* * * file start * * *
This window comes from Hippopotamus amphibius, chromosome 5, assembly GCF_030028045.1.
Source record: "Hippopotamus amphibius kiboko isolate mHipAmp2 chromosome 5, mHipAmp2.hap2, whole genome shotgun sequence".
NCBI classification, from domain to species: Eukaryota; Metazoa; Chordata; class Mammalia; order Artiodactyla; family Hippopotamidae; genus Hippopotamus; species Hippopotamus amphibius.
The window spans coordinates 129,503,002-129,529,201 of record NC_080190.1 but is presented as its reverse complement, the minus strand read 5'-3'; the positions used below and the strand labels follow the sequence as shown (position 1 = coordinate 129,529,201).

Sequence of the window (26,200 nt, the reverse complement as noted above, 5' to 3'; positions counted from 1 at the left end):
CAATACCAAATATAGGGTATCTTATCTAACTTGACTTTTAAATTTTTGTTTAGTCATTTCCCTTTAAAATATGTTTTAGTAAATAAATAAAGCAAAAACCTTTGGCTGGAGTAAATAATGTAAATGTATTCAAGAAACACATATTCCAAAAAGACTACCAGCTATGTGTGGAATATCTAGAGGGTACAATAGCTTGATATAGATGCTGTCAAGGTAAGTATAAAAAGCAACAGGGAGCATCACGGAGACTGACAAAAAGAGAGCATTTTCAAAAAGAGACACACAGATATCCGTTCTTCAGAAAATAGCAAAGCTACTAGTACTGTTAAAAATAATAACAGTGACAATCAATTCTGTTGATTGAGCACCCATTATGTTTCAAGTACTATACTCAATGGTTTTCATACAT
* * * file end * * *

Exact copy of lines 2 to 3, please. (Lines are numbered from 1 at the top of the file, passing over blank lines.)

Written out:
Source record: "Hippopotamus amphibius kiboko isolate mHipAmp2 chromosome 5, mHipAmp2.hap2, whole genome shotgun sequence".
NCBI classification, from domain to species: Eukaryota; Metazoa; Chordata; class Mammalia; order Artiodactyla; family Hippopotamidae; genus Hippopotamus; species Hippopotamus amphibius.